- The media has turned up its focus on China with daily reports that repeat negative headwinds that are very similar to the "scare" stories we all remember about with Europe.
- China has plenty of cash reserves and policy tools to keep the economy growing. The government is allowing the economy to slow down but not to "crater."
- Bears are probably reading too much into the weak economic data in February as much of it could be due to the Lunar New Year holidays.
- China is growing and the average stock is trading for about 7 times earnings which is a bargain when compared to Europe and the U.S. at around 16 times earnings.
- Contrarian and value investors should use the negativity to accumulate Chinese stocks for the long term.
Remember when many investors were bearish on Europe about a year ago? Fears that Europe would melt down in another financial crisis kept many investors from buying stocks in that region. As it turned out, investors who took a contrarian view and bought European equities ended up with big gains, and that same type of potential may now be presenting itself with Chinese stocks. Let's take a look at the charts for a popular European and Chinese stock ETF below (which shows the recent pullback in Chinese stocks and the big gains in Europe over the past year or so):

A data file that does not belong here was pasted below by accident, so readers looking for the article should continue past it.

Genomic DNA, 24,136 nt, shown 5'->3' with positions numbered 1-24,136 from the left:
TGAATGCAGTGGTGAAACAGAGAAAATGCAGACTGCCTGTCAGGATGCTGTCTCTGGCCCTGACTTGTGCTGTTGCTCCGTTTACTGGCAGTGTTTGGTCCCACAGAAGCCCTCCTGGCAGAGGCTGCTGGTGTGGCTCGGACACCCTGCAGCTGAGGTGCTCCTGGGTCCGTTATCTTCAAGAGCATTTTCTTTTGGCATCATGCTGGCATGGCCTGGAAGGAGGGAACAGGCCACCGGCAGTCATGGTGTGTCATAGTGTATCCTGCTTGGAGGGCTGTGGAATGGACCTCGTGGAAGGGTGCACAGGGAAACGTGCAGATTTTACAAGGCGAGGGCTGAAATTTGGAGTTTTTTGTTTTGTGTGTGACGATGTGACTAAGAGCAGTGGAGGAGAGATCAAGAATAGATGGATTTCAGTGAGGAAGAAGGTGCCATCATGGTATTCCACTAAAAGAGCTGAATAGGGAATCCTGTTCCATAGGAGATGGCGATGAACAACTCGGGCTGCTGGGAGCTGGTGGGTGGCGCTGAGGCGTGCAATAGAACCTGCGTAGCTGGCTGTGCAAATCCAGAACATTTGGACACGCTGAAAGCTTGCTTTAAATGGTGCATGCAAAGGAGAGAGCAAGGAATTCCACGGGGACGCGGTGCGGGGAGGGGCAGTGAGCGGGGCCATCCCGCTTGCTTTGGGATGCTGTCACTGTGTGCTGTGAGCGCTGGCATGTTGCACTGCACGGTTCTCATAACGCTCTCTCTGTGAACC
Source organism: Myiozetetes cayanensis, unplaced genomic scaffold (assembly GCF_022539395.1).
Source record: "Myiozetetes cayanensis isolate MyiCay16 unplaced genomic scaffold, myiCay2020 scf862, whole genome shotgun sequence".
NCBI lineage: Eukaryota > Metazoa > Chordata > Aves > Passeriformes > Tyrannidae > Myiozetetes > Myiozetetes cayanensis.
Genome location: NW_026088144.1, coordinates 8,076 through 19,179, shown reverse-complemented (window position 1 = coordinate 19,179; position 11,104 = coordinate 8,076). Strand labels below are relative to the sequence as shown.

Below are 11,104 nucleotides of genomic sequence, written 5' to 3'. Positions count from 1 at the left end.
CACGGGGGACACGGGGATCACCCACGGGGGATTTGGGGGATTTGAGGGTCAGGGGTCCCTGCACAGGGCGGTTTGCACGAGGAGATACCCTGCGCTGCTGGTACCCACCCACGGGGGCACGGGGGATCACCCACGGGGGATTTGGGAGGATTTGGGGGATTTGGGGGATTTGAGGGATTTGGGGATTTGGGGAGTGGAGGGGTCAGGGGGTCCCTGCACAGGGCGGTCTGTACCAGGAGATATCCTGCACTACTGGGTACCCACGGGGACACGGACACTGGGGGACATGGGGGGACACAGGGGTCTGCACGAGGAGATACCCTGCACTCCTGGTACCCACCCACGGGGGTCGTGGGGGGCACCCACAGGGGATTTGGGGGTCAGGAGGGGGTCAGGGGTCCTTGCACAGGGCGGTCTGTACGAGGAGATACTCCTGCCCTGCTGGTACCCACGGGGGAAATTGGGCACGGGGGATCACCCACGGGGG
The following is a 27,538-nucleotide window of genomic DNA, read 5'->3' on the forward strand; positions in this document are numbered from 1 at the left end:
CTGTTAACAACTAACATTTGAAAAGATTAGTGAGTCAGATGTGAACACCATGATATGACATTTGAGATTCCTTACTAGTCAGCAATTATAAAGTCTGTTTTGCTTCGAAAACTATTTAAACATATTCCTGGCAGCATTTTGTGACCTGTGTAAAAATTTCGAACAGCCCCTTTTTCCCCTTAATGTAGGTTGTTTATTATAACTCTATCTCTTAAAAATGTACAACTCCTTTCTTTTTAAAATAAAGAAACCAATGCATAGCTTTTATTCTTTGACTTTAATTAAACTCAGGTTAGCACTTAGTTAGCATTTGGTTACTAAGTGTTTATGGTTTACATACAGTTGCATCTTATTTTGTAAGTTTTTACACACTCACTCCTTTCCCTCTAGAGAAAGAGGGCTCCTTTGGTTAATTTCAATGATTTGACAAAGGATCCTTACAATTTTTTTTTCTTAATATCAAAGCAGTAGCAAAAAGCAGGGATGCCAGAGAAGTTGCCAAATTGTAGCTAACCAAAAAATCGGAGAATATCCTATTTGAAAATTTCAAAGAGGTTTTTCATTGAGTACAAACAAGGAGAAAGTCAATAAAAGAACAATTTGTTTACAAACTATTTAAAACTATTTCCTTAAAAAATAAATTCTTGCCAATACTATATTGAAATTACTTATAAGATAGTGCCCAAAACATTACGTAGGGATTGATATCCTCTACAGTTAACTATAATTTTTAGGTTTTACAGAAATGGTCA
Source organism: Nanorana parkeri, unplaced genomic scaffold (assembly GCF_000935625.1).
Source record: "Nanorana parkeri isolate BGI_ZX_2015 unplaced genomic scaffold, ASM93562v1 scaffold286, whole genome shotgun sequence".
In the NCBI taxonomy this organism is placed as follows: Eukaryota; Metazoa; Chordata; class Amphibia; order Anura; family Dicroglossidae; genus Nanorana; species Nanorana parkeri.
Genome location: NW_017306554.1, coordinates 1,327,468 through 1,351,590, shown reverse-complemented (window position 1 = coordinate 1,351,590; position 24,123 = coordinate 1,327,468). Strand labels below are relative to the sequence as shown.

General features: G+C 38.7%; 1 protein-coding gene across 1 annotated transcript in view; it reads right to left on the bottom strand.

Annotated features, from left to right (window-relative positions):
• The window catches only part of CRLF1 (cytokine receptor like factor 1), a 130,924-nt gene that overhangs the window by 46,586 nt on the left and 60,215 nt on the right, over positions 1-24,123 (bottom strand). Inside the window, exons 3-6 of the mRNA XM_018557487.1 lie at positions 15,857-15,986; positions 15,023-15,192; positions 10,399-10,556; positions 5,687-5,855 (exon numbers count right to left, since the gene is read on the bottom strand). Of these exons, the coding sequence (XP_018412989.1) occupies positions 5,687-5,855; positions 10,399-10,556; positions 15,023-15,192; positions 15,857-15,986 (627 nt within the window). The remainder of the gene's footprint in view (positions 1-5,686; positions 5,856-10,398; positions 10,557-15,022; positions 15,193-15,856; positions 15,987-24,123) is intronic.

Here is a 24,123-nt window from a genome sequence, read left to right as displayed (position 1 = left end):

To be sure, China is not typically my first choice when it comes to transparency and honesty. However, it is extremely hard to ignore the growth potential of that economy over the long term. With a huge and rapidly growing population base and rising incomes, China is a secular growth story that will continue to play out for decades. The main reason for concern about China now is a cooling economy. Officials are trying to slow down speculation and excessive growth in order to avoid a bubble-bursting scenario. I believe this is a good strategy and that concerns the Chinese banking system will melt down are overblown. With trillions in reserves, the Chinese Government and Central Bank has the wherewithal to keep the system running at healthy levels and inject liquidity when it wants. If Europe was able to avoid a banking system meltdown with much lower growth rates and far less in the way of central bank reserves, there is every reason to believe that China is going to be just fine. As "Calafia Beach Pundit" points out in a recent article, China is still growing rapidly and the central bank has trillions in reserves, which virtually ensures that there is no risk of a catastrophic financial meltdown. The article states:
"For the past 15 years or so, Chinese inflation has been very similar to U.S. inflation, as the chart above shows. But since the yuan appreciated against the dollar by about 37% over this same period, Chinese prices effectively rose by roughly that amount relative to U.S. prices. This has made China somewhat less competitive, and that has worked to slow its growth on the margin. But it's still growing by at least 7% a year. And the central bank still has almost $4 trillion of reserves, which makes the yuan potentially the most rock-solid currency on the planet. What's not to like about a growing economy and a strong currency and low inflation?"